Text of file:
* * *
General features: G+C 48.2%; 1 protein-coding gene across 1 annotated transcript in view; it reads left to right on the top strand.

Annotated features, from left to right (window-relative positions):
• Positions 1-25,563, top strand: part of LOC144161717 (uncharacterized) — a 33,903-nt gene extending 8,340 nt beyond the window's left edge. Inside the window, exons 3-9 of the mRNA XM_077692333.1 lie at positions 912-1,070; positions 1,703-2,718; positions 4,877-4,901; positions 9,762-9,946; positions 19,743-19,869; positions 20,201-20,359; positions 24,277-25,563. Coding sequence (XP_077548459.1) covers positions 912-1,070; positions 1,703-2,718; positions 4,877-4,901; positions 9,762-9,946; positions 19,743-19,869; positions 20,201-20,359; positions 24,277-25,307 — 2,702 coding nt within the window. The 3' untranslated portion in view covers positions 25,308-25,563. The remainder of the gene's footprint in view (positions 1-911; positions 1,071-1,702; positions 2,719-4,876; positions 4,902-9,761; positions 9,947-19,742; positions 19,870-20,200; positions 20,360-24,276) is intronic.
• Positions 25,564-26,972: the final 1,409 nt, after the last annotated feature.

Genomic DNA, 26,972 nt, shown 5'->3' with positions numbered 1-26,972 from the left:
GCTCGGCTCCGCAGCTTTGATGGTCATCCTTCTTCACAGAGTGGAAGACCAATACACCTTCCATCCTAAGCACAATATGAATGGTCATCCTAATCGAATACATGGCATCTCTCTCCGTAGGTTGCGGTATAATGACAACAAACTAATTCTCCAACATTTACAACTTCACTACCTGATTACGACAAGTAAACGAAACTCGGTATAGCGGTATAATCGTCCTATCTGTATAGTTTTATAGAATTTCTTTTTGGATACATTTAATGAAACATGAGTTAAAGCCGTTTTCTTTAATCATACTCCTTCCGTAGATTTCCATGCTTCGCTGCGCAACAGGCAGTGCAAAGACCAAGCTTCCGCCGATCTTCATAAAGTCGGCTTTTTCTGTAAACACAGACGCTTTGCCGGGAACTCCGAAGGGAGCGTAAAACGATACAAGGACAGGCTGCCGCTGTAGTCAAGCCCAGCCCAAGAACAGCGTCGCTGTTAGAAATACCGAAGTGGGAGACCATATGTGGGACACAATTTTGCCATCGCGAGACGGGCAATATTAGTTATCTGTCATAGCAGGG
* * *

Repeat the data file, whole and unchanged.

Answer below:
General features: G+C 48.2%; 1 protein-coding gene across 1 annotated transcript in view; it reads left to right on the top strand.

Annotated features, from left to right (window-relative positions):
• Positions 1-25,563, top strand: part of LOC144161717 (uncharacterized) — a 33,903-nt gene extending 8,340 nt beyond the window's left edge. Inside the window, exons 3-9 of the mRNA XM_077692333.1 lie at positions 912-1,070; positions 1,703-2,718; positions 4,877-4,901; positions 9,762-9,946; positions 19,743-19,869; positions 20,201-20,359; positions 24,277-25,563. Coding sequence (XP_077548459.1) covers positions 912-1,070; positions 1,703-2,718; positions 4,877-4,901; positions 9,762-9,946; positions 19,743-19,869; positions 20,201-20,359; positions 24,277-25,307 — 2,702 coding nt within the window. The 3' untranslated portion in view covers positions 25,308-25,563. The remainder of the gene's footprint in view (positions 1-911; positions 1,071-1,702; positions 2,719-4,876; positions 4,902-9,761; positions 9,947-19,742; positions 19,870-20,200; positions 20,360-24,276) is intronic.
• Positions 25,564-26,972: the final 1,409 nt, after the last annotated feature.

Genomic DNA, 26,972 nt, shown 5'->3' with positions numbered 1-26,972 from the left:
GCTCGGCTCCGCAGCTTTGATGGTCATCCTTCTTCACAGAGTGGAAGACCAATACACCTTCCATCCTAAGCACAATATGAATGGTCATCCTAATCGAATACATGGCATCTCTCTCCGTAGGTTGCGGTATAATGACAACAAACTAATTCTCCAACATTTACAACTTCACTACCTGATTACGACAAGTAAACGAAACTCGGTATAGCGGTATAATCGTCCTATCTGTATAGTTTTATAGAATTTCTTTTTGGATACATTTAATGAAACATGAGTTAAAGCCGTTTTCTTTAATCATACTCCTTCCGTAGATTTCCATGCTTCGCTGCGCAACAGGCAGTGCAAAGACCAAGCTTCCGCCGATCTTCATAAAGTCGGCTTTTTCTGTAAACACAGACGCTTTGCCGGGAACTCCGAAGGGAGCGTAAAACGATACAAGGACAGGCTGCCGCTGTAGTCAAGCCCAGCCCAAGAACAGCGTCGCTGTTAGAAATACCGAAGTGGGAGACCATATGTGGGACACAATTTTGCCATCGCGAGACGGGCAATATTAGTTATCTGTCATAGCAGGG